Kabul’s own dimpled chads

Post-election turmoil in Afghanistan

Elections by themselves do not make democracies. Institutions and processes do. The grand loya jirga — a congregation of tribal elders and the closest thing the Afghan’s had to a constituent assembly — was told that presidential and parliamentary elections would be held in tandem. Yet due to a combination of apathy, impatience and the exigencies of the US presidential elections, this commitment was violated when against UN advice, the presidential election was scheduled very much ahead of the parliamentary one. As Rajan points out, this was not a very good idea at all.

What these polls have demonstrated (especially to the West) is that given half-a-chance, ordinary folk will brave bombs and bullets to exercise their vote. There is nothing surprising about burka-clad women queueing up outside polling stations, where they are allowed to do so.

The elections were a success, despite the claims of irregularities by the opposition warlords, sore-losers that they have proven to be. But it is too much to expect them to stand down Al Gore-style because the decision to hold the elections prematurely was the first stone cast against Afghan reconciliation. If the chief patron of the elections could turn on promises made to the loya jirga, the warlords can hardly be expected to be held to higher standards.

Hamid Karzai is likely to become the first democratically elected president of Afghanistan; but will be hamstrung by a huge discount of legitimacy. And if, as expected, he were to postpone the parliamentary elections scheduled for next year, that lack of complete legitimacy will be a millstone around his neck.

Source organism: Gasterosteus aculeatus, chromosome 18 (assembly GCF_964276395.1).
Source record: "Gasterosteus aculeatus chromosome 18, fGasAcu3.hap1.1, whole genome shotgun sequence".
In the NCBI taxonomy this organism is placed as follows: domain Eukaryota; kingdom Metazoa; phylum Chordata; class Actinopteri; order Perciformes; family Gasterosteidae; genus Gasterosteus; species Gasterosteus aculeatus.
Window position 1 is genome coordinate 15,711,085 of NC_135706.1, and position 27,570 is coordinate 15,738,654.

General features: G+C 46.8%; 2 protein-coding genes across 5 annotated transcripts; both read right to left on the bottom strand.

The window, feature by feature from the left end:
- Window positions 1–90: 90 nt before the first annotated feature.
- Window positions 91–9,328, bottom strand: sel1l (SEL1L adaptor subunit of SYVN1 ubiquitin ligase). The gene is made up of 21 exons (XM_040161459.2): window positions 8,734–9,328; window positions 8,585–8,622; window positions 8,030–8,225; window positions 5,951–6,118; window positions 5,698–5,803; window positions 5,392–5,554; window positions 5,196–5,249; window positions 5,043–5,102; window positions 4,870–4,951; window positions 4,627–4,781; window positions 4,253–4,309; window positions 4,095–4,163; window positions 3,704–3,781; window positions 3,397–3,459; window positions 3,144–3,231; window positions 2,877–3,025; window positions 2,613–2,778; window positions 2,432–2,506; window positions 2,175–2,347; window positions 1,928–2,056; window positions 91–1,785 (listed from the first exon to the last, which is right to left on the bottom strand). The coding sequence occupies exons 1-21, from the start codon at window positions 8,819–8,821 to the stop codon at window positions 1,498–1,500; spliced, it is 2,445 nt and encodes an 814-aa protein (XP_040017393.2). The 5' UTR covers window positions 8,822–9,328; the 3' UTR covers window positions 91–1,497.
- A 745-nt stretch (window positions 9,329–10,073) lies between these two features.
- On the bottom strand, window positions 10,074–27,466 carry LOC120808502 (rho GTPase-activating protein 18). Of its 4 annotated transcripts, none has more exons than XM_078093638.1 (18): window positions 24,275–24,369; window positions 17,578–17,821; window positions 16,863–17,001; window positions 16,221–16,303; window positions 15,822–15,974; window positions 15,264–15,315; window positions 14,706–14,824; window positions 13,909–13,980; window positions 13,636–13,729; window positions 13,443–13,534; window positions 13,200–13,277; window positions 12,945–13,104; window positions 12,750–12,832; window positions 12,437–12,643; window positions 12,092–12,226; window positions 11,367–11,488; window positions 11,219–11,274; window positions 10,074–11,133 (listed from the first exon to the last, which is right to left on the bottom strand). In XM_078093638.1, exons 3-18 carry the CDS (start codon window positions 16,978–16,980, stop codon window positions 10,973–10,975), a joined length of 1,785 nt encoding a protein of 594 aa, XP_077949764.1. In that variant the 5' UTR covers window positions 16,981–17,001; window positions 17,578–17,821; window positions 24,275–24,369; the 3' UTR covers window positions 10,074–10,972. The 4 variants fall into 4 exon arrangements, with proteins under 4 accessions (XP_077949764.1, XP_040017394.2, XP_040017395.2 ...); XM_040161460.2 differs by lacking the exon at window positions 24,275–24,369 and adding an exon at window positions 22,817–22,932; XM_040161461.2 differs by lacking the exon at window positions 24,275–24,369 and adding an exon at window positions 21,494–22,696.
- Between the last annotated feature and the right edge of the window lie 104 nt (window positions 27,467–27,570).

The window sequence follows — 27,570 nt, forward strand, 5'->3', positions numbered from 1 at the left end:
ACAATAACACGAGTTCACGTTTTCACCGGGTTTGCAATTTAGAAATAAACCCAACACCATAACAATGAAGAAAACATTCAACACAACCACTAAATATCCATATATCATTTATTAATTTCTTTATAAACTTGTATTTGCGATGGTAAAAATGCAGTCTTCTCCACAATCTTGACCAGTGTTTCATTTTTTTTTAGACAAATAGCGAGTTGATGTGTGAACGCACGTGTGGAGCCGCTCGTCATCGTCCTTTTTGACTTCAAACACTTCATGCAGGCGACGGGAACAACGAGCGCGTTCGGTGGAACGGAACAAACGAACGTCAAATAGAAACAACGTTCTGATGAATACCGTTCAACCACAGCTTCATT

Correction: An earlier version of this post incorrectly read an Asia Pages readers’ opinion to be that of the Afghan people. Thanks to Rajan for pointing this out.

6 thoughts on “Kabul’s own dimpled chads”

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  2. The a majority of the Afghan people themselves felt that it was too early to hold elections

    The link says: “If The Asia Pages readers were Afghan…
    The country would have delayed its elections as 63% felt the country was not ready leaving 38% believing it was. May Afghanistan prove us skeptics wrong in our thinking…”

  3. WHen the koran becomes the constitution and sharia the legal process, things soon become intolerable for a vast majority of the inhabitants of any such blighted land. Within a genration or 2, this overdose of islam leads to intense disillusionment, pent up and suppressed yearning for simple liberties, schizophernia and illogicity – all conditions ripe for a counter-revolution. Often a push from outside maybe all that is needed. Such is the case of Afghanistan and I believe Iran too is ripe for counter-revolution.
    Going by this logic I suppose so should Saudi and Yemen be ready for the same. (Any takers?) Syria, Egypt etc are not islamic in the sesne that the koran ain’t yet the constitution there. I just wish teh whole world have a taste of sharia for a week and this whole bluster about a supposed koranic paradise will be exposed for the sham it is.

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